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Credit Card Q&A: The Best Credit Card for Someone with Bad Credit?

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Reader MailWhat is the best credit card for someone with bad credit? I’m finally out of credit card debt and now I want to improve my credit score. – Walter

Hi Walter,

Congratulations on getting out of debt! That’s a wonderful accomplishment. You are correct that getting the right credit card can help you boost your score. If you get a credit card and pay your bill in full every month – and on time – you will see your score improve. It will take some time, so just be patient. It’s important, of course, that you don’t get back into debt. But if you feel you’re ready for a credit card, here are a few suggestions for you.

An excellent card for rebuilding credit is the Orchard Bank Classic MasterCard®. When you apply for a card, Orchard Bank will determine if you qualify for a secured or an unsecured card. Don’t despair if you only get offered a secured card, which requires a deposit in a savings account to secure the card. This issuer reports to all three credit bureaus, so you can use the secured card to rebuild your credit history. And you even earn interest on your deposit.

The issuer has three other cards in the unsecured category. If you qualify for an unsecured card, you’ll be offered one of these. The APRs for the unsecured cards range from 14.90-19.90 percent. The APR for one of these cards can be high, so stay focused on paying your bill every month and boosting your credit score. Another downside of these cards is that the annual fee ranges from zero to $60 the first year, and after that, it ranges from $35-$59, based on your creditworthiness.

If you determine that a secured credit card is the way you’ll need to go, you might also consider the Citi® Secured MasterCard®. With this card, you deposit an amount ($200 to $5,000) into a Certificate of Deposit (CD). You earn interest on the CD and the issuer reports to the major credit bureaus so you’ll rebuild your credit history. After 18 months, you’ll be considered for the unsecured Citi® Platinum Select® MasterCard®.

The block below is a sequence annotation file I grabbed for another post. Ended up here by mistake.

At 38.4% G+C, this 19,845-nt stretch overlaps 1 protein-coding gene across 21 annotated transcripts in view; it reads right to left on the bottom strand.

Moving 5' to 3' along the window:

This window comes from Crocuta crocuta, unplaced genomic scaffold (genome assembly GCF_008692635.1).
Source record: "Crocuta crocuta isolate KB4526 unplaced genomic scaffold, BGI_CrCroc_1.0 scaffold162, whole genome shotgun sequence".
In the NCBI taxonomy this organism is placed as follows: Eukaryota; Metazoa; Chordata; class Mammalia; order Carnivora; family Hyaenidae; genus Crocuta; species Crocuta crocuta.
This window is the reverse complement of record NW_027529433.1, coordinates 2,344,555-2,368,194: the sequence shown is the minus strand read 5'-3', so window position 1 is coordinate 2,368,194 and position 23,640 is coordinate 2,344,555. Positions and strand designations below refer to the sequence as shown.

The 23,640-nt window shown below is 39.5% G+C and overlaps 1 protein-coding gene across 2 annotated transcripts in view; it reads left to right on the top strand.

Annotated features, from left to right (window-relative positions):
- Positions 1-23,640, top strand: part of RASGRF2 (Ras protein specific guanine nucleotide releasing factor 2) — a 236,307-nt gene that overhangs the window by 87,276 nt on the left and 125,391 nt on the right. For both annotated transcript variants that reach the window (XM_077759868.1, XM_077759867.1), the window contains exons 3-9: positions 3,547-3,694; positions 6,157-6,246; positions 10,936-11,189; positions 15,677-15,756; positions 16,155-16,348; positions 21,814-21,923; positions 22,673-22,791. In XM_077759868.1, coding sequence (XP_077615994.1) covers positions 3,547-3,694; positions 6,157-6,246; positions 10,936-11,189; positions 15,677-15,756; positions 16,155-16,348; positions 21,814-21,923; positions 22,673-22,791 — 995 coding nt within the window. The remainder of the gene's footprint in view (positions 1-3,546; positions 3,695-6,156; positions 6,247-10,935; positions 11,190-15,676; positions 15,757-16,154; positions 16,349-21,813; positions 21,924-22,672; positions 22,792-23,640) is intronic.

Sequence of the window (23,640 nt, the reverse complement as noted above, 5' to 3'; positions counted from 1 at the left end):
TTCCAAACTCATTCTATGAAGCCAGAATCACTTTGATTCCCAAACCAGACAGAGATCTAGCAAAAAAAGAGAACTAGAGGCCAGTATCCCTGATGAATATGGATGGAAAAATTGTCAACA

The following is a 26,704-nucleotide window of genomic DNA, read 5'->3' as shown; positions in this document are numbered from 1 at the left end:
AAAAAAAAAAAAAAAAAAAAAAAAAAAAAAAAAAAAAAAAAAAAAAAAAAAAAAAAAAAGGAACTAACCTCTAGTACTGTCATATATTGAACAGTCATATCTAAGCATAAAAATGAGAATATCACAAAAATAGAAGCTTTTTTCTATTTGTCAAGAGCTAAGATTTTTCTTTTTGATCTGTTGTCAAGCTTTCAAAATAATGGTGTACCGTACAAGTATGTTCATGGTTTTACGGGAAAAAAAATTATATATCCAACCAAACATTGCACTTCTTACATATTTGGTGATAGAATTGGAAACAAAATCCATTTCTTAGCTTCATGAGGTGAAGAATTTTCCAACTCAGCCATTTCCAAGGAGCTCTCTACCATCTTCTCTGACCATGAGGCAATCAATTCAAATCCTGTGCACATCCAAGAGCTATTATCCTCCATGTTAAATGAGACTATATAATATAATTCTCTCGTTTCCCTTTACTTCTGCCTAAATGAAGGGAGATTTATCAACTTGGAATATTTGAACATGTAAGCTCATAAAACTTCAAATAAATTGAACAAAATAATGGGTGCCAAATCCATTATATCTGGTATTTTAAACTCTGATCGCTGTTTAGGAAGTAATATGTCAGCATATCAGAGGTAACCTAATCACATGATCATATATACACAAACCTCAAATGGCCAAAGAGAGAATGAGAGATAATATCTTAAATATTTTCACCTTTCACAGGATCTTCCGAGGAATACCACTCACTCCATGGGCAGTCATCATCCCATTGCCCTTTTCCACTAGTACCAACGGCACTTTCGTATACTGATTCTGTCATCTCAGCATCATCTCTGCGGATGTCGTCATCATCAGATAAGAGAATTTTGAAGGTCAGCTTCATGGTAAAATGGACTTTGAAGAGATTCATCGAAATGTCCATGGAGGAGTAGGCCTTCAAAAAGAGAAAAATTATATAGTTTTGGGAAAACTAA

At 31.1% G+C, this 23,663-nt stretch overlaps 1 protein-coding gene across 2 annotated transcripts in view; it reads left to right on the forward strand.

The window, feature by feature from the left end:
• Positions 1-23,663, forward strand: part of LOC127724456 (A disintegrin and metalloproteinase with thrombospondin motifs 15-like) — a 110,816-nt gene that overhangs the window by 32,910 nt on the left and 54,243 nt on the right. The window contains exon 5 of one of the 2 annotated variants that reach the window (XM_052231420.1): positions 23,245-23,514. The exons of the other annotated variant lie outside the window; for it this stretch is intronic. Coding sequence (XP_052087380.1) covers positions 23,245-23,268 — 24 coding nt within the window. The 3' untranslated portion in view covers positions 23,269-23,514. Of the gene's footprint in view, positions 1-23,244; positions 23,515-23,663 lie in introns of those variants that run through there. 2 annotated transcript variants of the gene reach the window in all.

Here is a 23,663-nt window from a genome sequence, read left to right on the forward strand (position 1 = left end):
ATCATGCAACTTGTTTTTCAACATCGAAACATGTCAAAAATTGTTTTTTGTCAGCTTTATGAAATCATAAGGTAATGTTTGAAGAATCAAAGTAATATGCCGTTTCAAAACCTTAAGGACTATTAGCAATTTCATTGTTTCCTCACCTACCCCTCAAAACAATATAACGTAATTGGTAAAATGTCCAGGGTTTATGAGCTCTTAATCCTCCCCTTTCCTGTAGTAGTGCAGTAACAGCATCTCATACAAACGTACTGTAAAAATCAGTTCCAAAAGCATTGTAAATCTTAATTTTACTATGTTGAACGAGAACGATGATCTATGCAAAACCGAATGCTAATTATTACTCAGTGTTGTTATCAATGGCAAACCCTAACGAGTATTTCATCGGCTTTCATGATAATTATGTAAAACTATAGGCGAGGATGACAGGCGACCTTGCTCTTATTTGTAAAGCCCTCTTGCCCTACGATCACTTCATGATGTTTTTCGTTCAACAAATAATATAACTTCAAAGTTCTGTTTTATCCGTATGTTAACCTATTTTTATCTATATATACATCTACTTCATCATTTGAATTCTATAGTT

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  • Beverly Blair Harzog

    Hey, thanks! Let me know if there’s a credit card question I can answer for you.

    • Elizabeth

      Hi Beverly,

      My mother cosigned a credit card purchase for the Shane Co for $5,ooo for me i was unable to keep up the payment due to losing my job. The account was sent to law firm and are willing to settle for $3,800. I read once the payment is past due it already affected both mine and my mothers credit score. My question to you is what would happen if i dont send the settlment?


      • Beverly Blair Harzog

        Hi Elizabeth–Since your mother co-signed for your credit card, she is also legally responsible for the debt. Your account has already been sold to a debt collector (the law firm) and the damage is done, so paying it off won’t do much for your credit scores. However, if you don’t pay it, you may be sued and that could create additional problems for both of you. Once you settle and pay the account, you and your mother can both start working on getting your credit scores back on track.

        One thing you didn’t mention is how old this account is. You should first check to see if it’s outside the statute of limitations. If so, you may be in a much better negotiating position to settle it for even less than they are offering.

        Hang in there! Let me know if you have any more questions.

  • Kelly Walker

    Most unsecured credit cards targeted at people with bad credit come with crazy high fees and interest rates. Your best bet is to get a secured card and make your payments on time for a year, then apply for a unsecured one with decent rates. You could also try to use a free consumer organization such as “Bad Credit MD” that helps people get back on track with credit.

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